Need I say from how many difficulties and evils it will keep a man; or what peace and joy it will bring into the soul? Truly, as in the want of this not all the world can give any permanent satisfaction, so, in the absence of all other things, this will afford the richest comfort and support. We may well therefore say, that nothing in the universe is to be compared to it Proverbs 3:13-18. Would to God that the rich and great in every place made it, in the days of youth too, the one object of their pursuit!

2. That it is the gift of God alone—

Education will improve our talents; but it will never confer solid wisdom: that "comes from above James 1:17." We may go to every creature in the universe, and they will all give us the same answer, "It is not in me; it is not in me See that eloquent passage, Job 28:12-23." The man famed for wisdom almost as much as Solomon himself Ezekiel 28:3, has directed us to God as the only true source of all wisdom Daniel 2:20-21. We must seek it therefore, not by study only, but by prayer; for "it is God that gives wisdom; and out of his mouth comes knowledge and understanding Proverbs 2:1-6." If any man could have derived it from any other source, surely Solomon might; seeing that he was naturally possessed of strong mental powers, and had the advantage of being instructed by the most pious and experienced of kings. But he felt that none but God could open the eyes of his understanding, or enrich him with that spiritual knowledge, which alone could qualify him for the discharge of his high office.

3. That where a desire after it is supreme in the soul, God will signally honor and bless us—

The desire after wisdom ought to be so predominant in the soul as to have no rival there: if it be not supremely coveted, the desire after it is not sincere. But where it is really sought as the supreme good, there God promises that he will grant it, yes and liberally too, if we come to him in faith, and ask it at his hands James 1:5; Ephesians 3:20. To desire this is the best way of obtaining other blessings in the measure that is good for us: for God promises, that, if we "seek spiritual blessings first, all other things shall be added unto us Matthew 6:33." We are far from saying, that other things are not to be sought at all; we only say, that they must be regarded as altogether subordinate to spiritual blessings, and be valued only as they may be subservient to the advancing of God's honor and the good of mankind. In this view, riches, honor, and power may be desired; but in comparison of true wisdom, they must be regarded only as the small dust upon the balance.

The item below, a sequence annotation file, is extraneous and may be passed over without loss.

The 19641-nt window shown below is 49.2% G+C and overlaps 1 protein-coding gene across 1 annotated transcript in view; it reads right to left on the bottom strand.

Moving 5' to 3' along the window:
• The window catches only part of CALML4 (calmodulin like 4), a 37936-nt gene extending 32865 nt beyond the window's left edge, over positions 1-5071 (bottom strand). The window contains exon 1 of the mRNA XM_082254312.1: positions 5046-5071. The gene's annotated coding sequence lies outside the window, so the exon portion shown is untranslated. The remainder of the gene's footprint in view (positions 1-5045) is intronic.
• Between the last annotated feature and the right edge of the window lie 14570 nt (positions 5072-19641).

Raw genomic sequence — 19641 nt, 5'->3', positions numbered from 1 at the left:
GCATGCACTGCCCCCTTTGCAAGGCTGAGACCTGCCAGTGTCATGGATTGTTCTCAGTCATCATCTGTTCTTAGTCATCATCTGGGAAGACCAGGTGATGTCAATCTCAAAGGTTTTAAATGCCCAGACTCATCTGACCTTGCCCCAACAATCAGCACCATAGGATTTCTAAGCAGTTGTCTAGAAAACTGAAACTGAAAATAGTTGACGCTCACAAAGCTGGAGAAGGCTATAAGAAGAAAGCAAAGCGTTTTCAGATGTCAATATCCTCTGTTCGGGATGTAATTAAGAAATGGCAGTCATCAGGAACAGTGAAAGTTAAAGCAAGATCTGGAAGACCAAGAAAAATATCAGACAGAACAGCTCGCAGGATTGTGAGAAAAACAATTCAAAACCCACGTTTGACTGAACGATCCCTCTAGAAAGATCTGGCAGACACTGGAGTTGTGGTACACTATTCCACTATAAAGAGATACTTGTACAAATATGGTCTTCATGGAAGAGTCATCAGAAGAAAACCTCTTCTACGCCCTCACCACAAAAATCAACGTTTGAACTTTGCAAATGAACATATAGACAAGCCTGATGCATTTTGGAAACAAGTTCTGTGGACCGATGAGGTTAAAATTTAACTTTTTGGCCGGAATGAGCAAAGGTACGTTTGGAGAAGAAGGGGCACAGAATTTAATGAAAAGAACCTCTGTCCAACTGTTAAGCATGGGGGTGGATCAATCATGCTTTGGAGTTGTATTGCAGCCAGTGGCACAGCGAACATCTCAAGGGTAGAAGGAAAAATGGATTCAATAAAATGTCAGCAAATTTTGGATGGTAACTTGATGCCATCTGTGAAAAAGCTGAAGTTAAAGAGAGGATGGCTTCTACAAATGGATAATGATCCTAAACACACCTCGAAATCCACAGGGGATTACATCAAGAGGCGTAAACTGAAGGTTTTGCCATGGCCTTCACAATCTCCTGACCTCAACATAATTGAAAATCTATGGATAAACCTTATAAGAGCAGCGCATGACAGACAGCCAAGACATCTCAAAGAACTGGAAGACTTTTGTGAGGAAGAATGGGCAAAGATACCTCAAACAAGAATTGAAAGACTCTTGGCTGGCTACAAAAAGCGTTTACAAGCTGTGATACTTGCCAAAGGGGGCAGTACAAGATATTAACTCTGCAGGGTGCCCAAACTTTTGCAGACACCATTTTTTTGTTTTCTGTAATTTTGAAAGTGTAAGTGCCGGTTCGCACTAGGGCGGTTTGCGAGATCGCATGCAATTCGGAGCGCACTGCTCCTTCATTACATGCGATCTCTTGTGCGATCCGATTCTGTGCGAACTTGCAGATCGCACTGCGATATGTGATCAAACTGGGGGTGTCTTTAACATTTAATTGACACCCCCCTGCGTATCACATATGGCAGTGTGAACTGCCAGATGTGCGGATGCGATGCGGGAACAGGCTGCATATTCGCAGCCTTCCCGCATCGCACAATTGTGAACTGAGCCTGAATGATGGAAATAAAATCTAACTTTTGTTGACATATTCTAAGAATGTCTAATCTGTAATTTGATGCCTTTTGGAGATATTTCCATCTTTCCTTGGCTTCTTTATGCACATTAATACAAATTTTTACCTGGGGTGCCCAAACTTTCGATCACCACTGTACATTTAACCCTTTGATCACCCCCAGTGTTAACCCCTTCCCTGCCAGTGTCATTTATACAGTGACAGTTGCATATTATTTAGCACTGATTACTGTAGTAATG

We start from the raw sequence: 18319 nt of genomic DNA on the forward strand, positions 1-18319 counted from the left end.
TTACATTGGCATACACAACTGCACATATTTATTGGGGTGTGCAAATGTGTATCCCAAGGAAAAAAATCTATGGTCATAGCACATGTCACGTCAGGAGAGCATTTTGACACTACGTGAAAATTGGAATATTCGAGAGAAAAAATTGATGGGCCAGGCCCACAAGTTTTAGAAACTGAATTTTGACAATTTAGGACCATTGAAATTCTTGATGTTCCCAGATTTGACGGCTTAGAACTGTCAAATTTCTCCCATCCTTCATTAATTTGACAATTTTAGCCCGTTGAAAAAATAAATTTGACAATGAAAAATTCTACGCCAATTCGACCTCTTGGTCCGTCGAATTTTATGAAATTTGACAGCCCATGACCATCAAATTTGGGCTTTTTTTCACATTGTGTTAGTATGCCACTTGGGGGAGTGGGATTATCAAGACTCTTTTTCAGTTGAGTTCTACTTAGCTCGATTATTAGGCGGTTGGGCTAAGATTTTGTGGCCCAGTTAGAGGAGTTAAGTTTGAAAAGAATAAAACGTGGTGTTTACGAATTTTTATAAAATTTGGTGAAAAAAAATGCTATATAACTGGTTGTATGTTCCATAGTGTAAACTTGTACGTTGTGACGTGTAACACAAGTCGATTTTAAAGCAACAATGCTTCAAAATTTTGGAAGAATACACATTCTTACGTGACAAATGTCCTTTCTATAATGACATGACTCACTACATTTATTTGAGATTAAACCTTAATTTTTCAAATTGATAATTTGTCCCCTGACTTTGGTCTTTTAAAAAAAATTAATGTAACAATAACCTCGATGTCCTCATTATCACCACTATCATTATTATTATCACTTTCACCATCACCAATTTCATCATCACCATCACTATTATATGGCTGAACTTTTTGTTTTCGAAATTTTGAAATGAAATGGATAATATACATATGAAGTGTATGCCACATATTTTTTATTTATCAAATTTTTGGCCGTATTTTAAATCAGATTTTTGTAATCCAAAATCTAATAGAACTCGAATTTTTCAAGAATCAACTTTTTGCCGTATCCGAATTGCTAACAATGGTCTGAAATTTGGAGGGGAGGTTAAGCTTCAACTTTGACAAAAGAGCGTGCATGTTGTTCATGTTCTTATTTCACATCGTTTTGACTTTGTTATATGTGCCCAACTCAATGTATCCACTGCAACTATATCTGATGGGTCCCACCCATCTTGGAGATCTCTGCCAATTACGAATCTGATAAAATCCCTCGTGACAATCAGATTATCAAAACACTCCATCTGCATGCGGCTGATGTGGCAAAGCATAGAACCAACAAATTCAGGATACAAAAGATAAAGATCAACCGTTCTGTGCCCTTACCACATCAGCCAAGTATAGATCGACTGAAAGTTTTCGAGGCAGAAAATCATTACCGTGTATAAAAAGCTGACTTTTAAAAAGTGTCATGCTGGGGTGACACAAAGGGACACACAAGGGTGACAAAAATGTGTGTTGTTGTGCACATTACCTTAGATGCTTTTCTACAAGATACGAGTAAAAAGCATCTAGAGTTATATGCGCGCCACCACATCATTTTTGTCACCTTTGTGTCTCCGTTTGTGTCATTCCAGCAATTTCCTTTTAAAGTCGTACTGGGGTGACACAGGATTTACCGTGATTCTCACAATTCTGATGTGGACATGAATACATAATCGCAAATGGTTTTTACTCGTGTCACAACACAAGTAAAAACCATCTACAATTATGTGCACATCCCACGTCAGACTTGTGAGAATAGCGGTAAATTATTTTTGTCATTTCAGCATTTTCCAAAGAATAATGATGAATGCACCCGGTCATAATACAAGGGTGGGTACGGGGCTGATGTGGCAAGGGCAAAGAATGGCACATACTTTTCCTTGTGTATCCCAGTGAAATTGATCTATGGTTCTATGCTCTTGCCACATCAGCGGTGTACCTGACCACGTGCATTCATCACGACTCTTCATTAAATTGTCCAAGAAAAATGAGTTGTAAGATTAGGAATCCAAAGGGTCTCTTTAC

1. Those who are ambitious of earthly honors—

Think but how speedily they will vanish, and you will raise your ambition to that which shall endure forever Psalm 90:12.

2. Those who desire the approbation of their God—

God makes the same offer to you that he did to Solomon John 14:13-14; John 16:23-24. Let your choice then be the same as his: and seek it with all the ardor and earnestness it deserves Proverbs 4:5-7.




1 Kings 6:7




1 Kings 6:7. And the house, when it was in building, was built of stone made ready before it was brought thither: so that there was neither hammer nor axe nor any tool of iron heard in the house while it was in building.

NEVER was there upon the face of the globe a building, that in point of elegance or grandeur could be compared with the temple of Solomon. It had been the desire of David to erect it; but he was forbidden of God to do so, because he had been engaged in many wars, and had shed much blood. God however approved of his desire, and told him, that his son should have the honor which was denied to him. Nevertheless David began immediately to make preparations for the building; and Solomon in three years after he came to the throne was ready to begin the work; which in somewhat more than seven years he was enabled to complete. There is, in the structure of this edifice, one circumstance so remarkable as to deserve very particular attention: the wood and stones were all prepared at a distance, and brought to the place perfectly fitted for the situation in which they were to stand: and with such unerring skill were they all framed, that, during the whole time of building the temple, there was no occasion for an axe or hammer to be used; and the whole structure was completed without the smallest noise. Now whoever considers the figurative nature of the Jewish dispensation must see, that such an extraordinary circumstance as this could not have happened from mere chance, or have occurred at all without some very important meaning. We doubt not but that it was intended by God to shadow forth some truths for the instruction of his Church in all ages. What these were, we cannot declare with certainty, because no inspired writer has specified them: but we apprehend that, whatever else this circumstance might intimate, it was particularly calculated to represent,

I. The perfection of God's designs—

Every part of the edifice, and every vessel in it, was formed, as it were, in the mind of the Divine Architect, long before Solomon or David ever entertained the thought of executing such a work. Before Moses constructed the tabernacle, there was a model set before him by God, and he was ordered to make everything according to the pattern shown to him in the mount Exodus 25:40. A similar model was given by God to David, and shown by him to Solomon, for the constructing of the temple 1 Chronicles 28:11-13; 1 Chronicles 28:19; so that, as existing in the divine mind, the work was perfect before it was begun.